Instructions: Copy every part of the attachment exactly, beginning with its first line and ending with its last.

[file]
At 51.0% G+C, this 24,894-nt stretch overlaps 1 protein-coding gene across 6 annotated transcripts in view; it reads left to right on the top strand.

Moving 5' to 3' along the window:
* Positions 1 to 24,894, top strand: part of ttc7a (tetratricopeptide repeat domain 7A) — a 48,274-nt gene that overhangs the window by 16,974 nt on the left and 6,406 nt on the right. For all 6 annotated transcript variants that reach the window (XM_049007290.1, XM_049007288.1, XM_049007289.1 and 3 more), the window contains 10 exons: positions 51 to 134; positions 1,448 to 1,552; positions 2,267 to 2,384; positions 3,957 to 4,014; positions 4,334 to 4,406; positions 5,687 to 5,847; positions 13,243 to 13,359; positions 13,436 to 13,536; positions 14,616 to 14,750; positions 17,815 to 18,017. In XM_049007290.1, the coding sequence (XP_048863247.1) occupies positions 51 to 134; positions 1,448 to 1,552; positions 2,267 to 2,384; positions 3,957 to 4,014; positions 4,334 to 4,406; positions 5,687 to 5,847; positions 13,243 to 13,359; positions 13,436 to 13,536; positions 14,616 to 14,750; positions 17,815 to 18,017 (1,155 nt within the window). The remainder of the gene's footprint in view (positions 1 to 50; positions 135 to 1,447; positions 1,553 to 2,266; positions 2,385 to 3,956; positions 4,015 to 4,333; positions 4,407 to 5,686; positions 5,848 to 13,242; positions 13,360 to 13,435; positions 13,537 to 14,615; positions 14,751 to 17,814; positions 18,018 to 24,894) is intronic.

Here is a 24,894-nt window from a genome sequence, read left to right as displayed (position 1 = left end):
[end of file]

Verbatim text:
At 51.0% G+C, this 24,894-nt stretch overlaps 1 protein-coding gene across 6 annotated transcripts in view; it reads left to right on the top strand.

Moving 5' to 3' along the window:
* Positions 1 to 24,894, top strand: part of ttc7a (tetratricopeptide repeat domain 7A) — a 48,274-nt gene that overhangs the window by 16,974 nt on the left and 6,406 nt on the right. For all 6 annotated transcript variants that reach the window (XM_049007290.1, XM_049007288.1, XM_049007289.1 and 3 more), the window contains 10 exons: positions 51 to 134; positions 1,448 to 1,552; positions 2,267 to 2,384; positions 3,957 to 4,014; positions 4,334 to 4,406; positions 5,687 to 5,847; positions 13,243 to 13,359; positions 13,436 to 13,536; positions 14,616 to 14,750; positions 17,815 to 18,017. In XM_049007290.1, the coding sequence (XP_048863247.1) occupies positions 51 to 134; positions 1,448 to 1,552; positions 2,267 to 2,384; positions 3,957 to 4,014; positions 4,334 to 4,406; positions 5,687 to 5,847; positions 13,243 to 13,359; positions 13,436 to 13,536; positions 14,616 to 14,750; positions 17,815 to 18,017 (1,155 nt within the window). The remainder of the gene's footprint in view (positions 1 to 50; positions 135 to 1,447; positions 1,553 to 2,266; positions 2,385 to 3,956; positions 4,015 to 4,333; positions 4,407 to 5,686; positions 5,848 to 13,242; positions 13,360 to 13,435; positions 13,537 to 14,615; positions 14,751 to 17,814; positions 18,018 to 24,894) is intronic.

Here is a 24,894-nt window from a genome sequence, read left to right as displayed (position 1 = left end):